In an alternative embodiment, both the distal end and the proximal end of the recess are open. The proximal end opens into a passage in the interior of the main body of the vacuum cleaner. The passage may be a dedicated pipe or tube conditioned to contain a suction hose, or may simply be a region of space not occupied by other components. At or near the proximal end of the passage, a hose coupling is provided, by which the suction hose can be connected to the second duct. An advantage of this embodiment, in comparison with the previous embodiment, is that the second duct can be constructed with a low number of bends irrespective of the placement of the handle means relative to the main body. Because the suction hose will relax into a smoothly bent configuration, the airflow resistance will decrease, thereby improving the energy efficiency of the vacuum cleaner. It may also decrease the number of segments needing to be joined together (air-tightly) during factory assembly and/or at-home assembly carried out by a user.
In another advantageous embodiment, the recess is open along a substantial portion of its length, preferably the greater part. In other words, one longitudinal aperture opens from the exterior of the handle means—either from its the front side, rear side or a lateral side—into the recess. Preferably, some means for retaining the suction hose in the recess is provided, such as magnetic stripes or releasable (e.g., spring-loaded hinged) cover flaps. As an alternative, the suction hose is somewhat compressible in its radial direction while the longitudinal aperture is slightly narrower than the diameter of the hose in its uncompressed state. This retains the suction hose in the recess when not in use, but enables sideways insertion and removal of the hose upon a light radial compression. As an alternative hereto, the borders of the longitudinal aperture may be fabricated from a depressible, displaceable, flexible or otherwise elastically deformable material—such as rubber, textile or brushes—which enables insertion and removal of the hose even if the latter has a substantially fixed diameter.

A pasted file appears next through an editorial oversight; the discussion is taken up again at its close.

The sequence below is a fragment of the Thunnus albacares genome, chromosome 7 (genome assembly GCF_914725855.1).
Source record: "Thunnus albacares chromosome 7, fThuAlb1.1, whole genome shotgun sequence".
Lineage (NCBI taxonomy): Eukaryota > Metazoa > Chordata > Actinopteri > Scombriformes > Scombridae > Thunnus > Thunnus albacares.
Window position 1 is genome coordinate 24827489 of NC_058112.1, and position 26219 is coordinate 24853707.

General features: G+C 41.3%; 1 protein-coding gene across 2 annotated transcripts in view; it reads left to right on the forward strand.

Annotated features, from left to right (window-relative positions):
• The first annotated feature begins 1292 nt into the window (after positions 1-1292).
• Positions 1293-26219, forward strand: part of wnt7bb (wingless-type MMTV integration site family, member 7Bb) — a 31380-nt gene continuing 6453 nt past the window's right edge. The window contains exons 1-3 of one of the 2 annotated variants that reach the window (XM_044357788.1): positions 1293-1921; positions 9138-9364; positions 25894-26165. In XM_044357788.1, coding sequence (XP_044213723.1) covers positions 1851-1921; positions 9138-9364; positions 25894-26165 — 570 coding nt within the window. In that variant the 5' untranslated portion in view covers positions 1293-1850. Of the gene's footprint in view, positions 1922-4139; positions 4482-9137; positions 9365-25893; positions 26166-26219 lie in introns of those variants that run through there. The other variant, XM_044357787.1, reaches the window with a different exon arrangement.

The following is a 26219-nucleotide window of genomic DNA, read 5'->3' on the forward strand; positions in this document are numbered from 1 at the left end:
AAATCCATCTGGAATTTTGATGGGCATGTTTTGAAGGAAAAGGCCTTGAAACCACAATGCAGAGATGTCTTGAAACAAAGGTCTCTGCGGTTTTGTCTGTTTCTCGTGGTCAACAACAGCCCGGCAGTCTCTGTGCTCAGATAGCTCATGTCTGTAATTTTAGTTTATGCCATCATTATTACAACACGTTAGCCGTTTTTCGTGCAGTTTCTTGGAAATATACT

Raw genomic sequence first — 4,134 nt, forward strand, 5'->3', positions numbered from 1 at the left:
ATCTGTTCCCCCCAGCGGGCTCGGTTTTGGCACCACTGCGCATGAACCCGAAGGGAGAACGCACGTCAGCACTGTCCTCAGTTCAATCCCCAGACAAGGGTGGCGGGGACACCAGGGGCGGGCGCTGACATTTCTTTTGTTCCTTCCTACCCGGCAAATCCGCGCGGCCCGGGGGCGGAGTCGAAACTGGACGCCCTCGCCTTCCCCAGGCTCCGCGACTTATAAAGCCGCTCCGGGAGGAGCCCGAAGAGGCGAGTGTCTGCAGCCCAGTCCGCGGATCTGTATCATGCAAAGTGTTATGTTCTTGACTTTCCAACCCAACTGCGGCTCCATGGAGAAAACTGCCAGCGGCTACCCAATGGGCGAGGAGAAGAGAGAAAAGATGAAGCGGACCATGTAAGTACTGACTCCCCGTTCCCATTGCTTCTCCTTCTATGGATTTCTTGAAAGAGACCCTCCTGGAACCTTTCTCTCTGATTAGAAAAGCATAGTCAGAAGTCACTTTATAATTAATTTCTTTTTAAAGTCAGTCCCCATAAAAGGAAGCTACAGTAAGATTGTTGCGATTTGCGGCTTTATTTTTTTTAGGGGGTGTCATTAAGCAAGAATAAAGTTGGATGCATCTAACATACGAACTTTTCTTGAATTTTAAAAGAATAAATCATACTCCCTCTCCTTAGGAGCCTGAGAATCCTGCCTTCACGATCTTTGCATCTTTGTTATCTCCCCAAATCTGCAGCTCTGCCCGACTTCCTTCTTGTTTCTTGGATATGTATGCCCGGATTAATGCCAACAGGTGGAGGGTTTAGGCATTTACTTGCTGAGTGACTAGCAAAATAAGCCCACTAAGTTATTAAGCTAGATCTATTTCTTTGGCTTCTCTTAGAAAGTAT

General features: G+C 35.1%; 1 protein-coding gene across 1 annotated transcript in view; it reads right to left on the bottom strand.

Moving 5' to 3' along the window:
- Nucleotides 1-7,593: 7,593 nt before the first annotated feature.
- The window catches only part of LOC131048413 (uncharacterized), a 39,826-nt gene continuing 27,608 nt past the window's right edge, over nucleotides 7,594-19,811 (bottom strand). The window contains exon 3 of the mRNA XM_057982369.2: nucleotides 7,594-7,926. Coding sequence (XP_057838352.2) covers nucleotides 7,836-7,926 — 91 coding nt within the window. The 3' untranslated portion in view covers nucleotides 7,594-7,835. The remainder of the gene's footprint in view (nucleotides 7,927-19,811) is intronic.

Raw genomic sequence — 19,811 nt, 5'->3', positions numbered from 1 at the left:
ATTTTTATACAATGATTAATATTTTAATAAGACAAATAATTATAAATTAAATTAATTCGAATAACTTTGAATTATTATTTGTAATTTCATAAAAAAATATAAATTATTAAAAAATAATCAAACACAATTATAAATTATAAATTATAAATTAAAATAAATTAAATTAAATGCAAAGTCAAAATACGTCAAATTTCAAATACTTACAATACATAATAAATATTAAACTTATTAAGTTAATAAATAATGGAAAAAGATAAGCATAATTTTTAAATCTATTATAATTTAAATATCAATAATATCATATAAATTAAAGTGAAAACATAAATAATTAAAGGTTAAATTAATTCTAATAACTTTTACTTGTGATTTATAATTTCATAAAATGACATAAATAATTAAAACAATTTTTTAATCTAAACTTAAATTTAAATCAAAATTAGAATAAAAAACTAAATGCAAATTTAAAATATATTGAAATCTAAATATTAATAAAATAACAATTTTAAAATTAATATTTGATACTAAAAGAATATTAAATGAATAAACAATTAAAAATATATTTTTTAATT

In one embodiment of the invention, there is provided at least one viewing aperture into the recess. Each viewing aperture is preferably arranged at a conspicuous location on the vacuum cleaner. Advantageously, this makes the device more intuitive to use. Each viewing aperture may be covered by a completely or partially transparent element, such as a plane or curved plate from glass, plastic or perspex. This may improve the visual appearance of the vacuum cleaner and decrease soiling of the recess.